|By Arabian Post Staff| The UAE’s growth in new business was the weakest since April 2012, according to the purchase manager’s index (PMI) data for November. Companies also saw their pricing power diminish while input costs rose further. But competitive pressures meant that charges fell regardless.
The UAE’s non-oil private sector expansion strengthened in November, having eased to a two-and-a-half year low during October. Business conditions improved solidly, with the highlight being a marked and sharper rise in output.
At 54.5, the headline Emirates NBD UAE Purchasing Managers’ Index™ – a composite indicator designed to give an accurate overview of operating conditions in the non-oil private sector economy – showed that the health of the economy strengthened midway through the fourth quarter. Up from October’s recent low (54.0), the latest figure pointed to a solid improvement in business conditions. That said, the rate of growth remained much slower than that seen earlier this year and throughout 2014.
Underlying data indicated that higher output was a key driver of the overall expansion. Activity rose more quickly in November, having previously increased at the slowest rate in two years during October. New business gains were behind rises in output, according to panellists.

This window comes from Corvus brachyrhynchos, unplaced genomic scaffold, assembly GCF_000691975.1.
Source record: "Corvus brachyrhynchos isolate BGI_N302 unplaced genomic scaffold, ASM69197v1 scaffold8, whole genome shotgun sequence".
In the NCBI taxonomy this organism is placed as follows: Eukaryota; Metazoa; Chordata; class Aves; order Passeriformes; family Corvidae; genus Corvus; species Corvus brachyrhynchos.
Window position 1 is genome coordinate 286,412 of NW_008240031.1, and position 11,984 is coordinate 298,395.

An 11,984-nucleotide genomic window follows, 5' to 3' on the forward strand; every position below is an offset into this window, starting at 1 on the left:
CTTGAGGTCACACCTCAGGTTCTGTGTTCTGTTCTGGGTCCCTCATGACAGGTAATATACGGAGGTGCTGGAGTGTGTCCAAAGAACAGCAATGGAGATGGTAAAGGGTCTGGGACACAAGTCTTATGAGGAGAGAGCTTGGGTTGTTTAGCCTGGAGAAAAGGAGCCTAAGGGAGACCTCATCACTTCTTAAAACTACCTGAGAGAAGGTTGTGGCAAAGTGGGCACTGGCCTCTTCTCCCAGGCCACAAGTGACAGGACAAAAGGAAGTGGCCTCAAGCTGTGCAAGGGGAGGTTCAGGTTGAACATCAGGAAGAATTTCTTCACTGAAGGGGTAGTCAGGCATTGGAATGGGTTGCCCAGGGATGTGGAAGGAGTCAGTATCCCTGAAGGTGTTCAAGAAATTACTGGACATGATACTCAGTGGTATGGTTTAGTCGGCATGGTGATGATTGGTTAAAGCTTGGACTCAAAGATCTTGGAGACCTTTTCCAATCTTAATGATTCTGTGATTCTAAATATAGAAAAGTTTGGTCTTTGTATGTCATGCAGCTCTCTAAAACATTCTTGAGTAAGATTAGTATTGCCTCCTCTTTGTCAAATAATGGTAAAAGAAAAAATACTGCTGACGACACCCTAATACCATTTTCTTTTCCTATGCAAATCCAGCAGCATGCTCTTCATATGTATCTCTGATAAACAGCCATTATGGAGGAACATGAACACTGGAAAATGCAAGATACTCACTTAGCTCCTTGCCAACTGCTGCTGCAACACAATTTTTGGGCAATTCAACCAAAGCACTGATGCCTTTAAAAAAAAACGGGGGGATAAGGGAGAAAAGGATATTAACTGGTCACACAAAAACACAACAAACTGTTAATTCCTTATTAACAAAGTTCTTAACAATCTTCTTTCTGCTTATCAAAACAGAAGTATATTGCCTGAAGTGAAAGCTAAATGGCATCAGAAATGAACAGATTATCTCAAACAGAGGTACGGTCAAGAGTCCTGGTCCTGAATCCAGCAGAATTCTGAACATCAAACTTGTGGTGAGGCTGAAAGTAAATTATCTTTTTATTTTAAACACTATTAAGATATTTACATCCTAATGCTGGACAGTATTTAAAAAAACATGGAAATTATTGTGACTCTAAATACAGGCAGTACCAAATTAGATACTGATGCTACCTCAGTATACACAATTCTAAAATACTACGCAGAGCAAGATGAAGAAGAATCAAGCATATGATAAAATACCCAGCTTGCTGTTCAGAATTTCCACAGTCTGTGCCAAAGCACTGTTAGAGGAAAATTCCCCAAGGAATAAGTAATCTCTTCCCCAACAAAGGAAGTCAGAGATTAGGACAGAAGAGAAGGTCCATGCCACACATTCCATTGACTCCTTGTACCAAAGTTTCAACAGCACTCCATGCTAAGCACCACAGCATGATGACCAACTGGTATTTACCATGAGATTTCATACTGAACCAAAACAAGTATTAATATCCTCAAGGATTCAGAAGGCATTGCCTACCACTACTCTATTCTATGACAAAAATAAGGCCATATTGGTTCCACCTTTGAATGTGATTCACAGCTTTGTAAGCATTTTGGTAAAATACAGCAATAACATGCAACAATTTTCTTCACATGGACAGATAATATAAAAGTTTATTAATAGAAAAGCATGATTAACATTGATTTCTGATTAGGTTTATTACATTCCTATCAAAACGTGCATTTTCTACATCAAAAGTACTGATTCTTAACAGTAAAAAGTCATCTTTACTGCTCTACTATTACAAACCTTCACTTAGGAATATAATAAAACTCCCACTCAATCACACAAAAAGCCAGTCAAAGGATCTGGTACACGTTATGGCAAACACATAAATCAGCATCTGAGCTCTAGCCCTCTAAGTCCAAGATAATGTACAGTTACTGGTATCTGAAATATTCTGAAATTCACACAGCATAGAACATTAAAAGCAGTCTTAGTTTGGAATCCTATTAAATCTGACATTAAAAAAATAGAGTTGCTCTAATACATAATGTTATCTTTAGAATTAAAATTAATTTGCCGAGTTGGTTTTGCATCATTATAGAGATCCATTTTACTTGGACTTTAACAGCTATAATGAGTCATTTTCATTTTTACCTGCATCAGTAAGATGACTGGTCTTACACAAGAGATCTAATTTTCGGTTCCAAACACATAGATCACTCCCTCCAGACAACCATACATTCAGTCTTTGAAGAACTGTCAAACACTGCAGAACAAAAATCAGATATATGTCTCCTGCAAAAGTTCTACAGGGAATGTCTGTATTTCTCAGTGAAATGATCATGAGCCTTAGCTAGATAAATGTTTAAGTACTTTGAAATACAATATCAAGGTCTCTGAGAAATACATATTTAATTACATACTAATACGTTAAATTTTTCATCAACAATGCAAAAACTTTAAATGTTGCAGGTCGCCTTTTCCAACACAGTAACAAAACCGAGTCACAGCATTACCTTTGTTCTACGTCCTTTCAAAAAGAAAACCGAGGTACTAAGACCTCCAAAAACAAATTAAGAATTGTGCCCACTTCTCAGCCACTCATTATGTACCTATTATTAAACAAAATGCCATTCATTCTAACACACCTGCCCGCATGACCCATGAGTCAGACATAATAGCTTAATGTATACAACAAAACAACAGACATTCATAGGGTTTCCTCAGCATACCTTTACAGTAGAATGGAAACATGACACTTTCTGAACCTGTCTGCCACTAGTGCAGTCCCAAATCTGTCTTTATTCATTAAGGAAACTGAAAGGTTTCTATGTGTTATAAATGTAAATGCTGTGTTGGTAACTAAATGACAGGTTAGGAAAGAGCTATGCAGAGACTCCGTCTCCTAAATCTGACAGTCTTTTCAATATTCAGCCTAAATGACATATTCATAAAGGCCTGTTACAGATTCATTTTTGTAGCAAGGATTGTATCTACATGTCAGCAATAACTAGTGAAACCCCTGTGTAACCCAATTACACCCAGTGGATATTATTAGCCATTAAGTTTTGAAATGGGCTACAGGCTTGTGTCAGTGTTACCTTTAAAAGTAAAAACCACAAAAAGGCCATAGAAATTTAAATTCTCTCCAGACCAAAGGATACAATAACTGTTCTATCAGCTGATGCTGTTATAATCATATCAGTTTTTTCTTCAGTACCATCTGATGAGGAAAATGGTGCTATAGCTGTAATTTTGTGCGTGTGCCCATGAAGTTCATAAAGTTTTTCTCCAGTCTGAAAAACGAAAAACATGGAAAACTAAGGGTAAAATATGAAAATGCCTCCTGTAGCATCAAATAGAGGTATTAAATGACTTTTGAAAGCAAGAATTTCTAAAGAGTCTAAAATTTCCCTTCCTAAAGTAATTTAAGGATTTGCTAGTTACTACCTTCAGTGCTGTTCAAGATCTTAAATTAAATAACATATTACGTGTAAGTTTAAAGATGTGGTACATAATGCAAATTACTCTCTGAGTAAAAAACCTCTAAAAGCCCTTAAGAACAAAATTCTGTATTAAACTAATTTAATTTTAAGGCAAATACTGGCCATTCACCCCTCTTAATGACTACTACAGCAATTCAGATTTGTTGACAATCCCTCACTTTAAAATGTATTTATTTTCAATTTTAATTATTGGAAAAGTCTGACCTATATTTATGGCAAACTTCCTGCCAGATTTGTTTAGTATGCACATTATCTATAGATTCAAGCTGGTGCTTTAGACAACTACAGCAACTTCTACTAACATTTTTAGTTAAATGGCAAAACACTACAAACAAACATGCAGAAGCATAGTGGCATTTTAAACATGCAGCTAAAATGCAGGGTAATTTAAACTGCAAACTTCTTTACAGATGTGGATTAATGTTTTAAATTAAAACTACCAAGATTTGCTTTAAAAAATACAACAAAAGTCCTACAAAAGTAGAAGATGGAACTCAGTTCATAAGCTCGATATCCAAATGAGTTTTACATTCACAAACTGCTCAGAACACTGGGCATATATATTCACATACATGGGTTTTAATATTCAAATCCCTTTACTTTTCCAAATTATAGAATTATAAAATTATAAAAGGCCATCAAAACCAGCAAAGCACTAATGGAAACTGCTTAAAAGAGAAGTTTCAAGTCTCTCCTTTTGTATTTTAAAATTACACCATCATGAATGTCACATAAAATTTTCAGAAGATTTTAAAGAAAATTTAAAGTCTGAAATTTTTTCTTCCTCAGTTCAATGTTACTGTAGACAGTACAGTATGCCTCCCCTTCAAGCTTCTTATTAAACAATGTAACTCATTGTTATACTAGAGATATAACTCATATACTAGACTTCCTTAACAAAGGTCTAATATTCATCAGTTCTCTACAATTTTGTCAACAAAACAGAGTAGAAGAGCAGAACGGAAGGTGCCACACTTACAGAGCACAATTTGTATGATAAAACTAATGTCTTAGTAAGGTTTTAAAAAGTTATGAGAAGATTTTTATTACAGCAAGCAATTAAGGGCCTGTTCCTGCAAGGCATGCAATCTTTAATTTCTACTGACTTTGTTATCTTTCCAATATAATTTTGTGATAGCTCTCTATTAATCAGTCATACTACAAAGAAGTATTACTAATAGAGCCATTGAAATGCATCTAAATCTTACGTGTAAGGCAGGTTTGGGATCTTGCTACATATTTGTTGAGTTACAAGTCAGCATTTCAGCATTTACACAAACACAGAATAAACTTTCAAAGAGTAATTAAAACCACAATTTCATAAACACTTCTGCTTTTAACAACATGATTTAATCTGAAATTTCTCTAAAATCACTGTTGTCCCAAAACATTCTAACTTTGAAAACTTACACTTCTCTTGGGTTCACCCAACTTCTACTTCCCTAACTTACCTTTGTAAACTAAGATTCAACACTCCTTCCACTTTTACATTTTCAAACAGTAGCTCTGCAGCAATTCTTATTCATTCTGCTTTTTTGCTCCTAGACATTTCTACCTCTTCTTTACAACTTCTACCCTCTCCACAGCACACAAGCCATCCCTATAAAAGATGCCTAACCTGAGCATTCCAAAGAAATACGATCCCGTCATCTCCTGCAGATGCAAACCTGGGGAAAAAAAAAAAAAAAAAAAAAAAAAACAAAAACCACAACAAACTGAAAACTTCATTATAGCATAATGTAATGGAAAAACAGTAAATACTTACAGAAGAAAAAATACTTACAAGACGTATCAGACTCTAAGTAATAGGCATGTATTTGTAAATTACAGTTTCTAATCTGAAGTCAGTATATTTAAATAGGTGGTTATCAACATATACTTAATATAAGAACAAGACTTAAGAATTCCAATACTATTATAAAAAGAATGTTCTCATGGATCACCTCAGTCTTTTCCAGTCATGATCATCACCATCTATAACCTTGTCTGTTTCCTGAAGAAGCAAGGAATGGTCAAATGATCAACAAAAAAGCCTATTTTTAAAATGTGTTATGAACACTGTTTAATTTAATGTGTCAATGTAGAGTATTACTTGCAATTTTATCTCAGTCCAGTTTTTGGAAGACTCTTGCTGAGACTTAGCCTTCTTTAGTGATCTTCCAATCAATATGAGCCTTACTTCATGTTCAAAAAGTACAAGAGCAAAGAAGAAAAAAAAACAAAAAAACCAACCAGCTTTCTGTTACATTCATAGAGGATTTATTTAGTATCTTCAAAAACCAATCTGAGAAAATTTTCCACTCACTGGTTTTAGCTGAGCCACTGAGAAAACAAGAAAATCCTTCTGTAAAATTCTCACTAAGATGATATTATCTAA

Though remaining marked, growth of new work failed to accelerate in November. In fact, the respective index dropped slightly to a 43-month low. Anecdotal evidence nevertheless pointed to new client wins resulting from better marketing, while data highlighted a second consecutive expansion in new export work. However, some firms suggested that new orders had been undermined by increased competition.
Non-oil private sector employment in the UAE continued to rise in November, thereby extending the current sequence of hiring to 47 months. The rate of job creation was the quickest since July, with firms reportedly taking on extra staff in preparation for the start-up of new projects. Backlogs of work also increased, albeit only marginally.
Growth of buying activity picked up in line with output requirements during November. The expansion was the most marked in three months, and it contributed to another increase in stocks of purchases. A number of panellists mentioned that they had raised inventories in response to further inflows of new business.
Meanwhile, a weaker rise in purchasing costs led to an easing in the overall rate of input price inflation. Total cost pressures were at a five-month low, although they remained broadly similar to the average seen over 2015 as a whole.
Firms decided to cut charges in spite of higher input costs during November. Tariffs were driven lower by greater competition, but the rate of decline was only slight overall.